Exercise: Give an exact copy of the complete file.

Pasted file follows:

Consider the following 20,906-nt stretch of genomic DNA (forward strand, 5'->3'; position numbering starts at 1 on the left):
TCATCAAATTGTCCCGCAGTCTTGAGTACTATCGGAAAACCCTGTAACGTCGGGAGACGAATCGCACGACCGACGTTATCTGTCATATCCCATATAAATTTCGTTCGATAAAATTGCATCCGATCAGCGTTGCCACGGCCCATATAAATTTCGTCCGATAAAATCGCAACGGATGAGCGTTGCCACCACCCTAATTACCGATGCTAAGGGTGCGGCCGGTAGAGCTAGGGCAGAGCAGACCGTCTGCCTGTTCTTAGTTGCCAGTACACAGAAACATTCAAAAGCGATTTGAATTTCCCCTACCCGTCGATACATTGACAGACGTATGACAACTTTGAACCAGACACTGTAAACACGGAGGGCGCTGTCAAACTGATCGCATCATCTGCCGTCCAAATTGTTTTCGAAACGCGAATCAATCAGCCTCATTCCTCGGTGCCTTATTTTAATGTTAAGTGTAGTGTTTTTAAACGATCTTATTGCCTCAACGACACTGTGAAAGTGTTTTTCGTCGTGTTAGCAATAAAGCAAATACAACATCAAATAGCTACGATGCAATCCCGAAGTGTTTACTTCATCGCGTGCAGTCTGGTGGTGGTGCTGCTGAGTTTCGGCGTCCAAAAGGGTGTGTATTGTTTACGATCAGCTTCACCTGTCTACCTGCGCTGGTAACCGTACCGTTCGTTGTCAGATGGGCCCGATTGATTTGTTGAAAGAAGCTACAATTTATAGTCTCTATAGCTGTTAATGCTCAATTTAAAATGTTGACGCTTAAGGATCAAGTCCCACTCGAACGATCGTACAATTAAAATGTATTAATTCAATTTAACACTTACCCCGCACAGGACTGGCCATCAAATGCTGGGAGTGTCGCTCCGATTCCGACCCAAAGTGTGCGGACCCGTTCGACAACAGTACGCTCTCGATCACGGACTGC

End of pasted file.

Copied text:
Consider the following 20,906-nt stretch of genomic DNA (forward strand, 5'->3'; position numbering starts at 1 on the left):
TCATCAAATTGTCCCGCAGTCTTGAGTACTATCGGAAAACCCTGTAACGTCGGGAGACGAATCGCACGACCGACGTTATCTGTCATATCCCATATAAATTTCGTTCGATAAAATTGCATCCGATCAGCGTTGCCACGGCCCATATAAATTTCGTCCGATAAAATCGCAACGGATGAGCGTTGCCACCACCCTAATTACCGATGCTAAGGGTGCGGCCGGTAGAGCTAGGGCAGAGCAGACCGTCTGCCTGTTCTTAGTTGCCAGTACACAGAAACATTCAAAAGCGATTTGAATTTCCCCTACCCGTCGATACATTGACAGACGTATGACAACTTTGAACCAGACACTGTAAACACGGAGGGCGCTGTCAAACTGATCGCATCATCTGCCGTCCAAATTGTTTTCGAAACGCGAATCAATCAGCCTCATTCCTCGGTGCCTTATTTTAATGTTAAGTGTAGTGTTTTTAAACGATCTTATTGCCTCAACGACACTGTGAAAGTGTTTTTCGTCGTGTTAGCAATAAAGCAAATACAACATCAAATAGCTACGATGCAATCCCGAAGTGTTTACTTCATCGCGTGCAGTCTGGTGGTGGTGCTGCTGAGTTTCGGCGTCCAAAAGGGTGTGTATTGTTTACGATCAGCTTCACCTGTCTACCTGCGCTGGTAACCGTACCGTTCGTTGTCAGATGGGCCCGATTGATTTGTTGAAAGAAGCTACAATTTATAGTCTCTATAGCTGTTAATGCTCAATTTAAAATGTTGACGCTTAAGGATCAAGTCCCACTCGAACGATCGTACAATTAAAATGTATTAATTCAATTTAACACTTACCCCGCACAGGACTGGCCATCAAATGCTGGGAGTGTCGCTCCGATTCCGACCCAAAGTGTGCGGACCCGTTCGACAACAGTACGCTCTCGATCACGGACTGC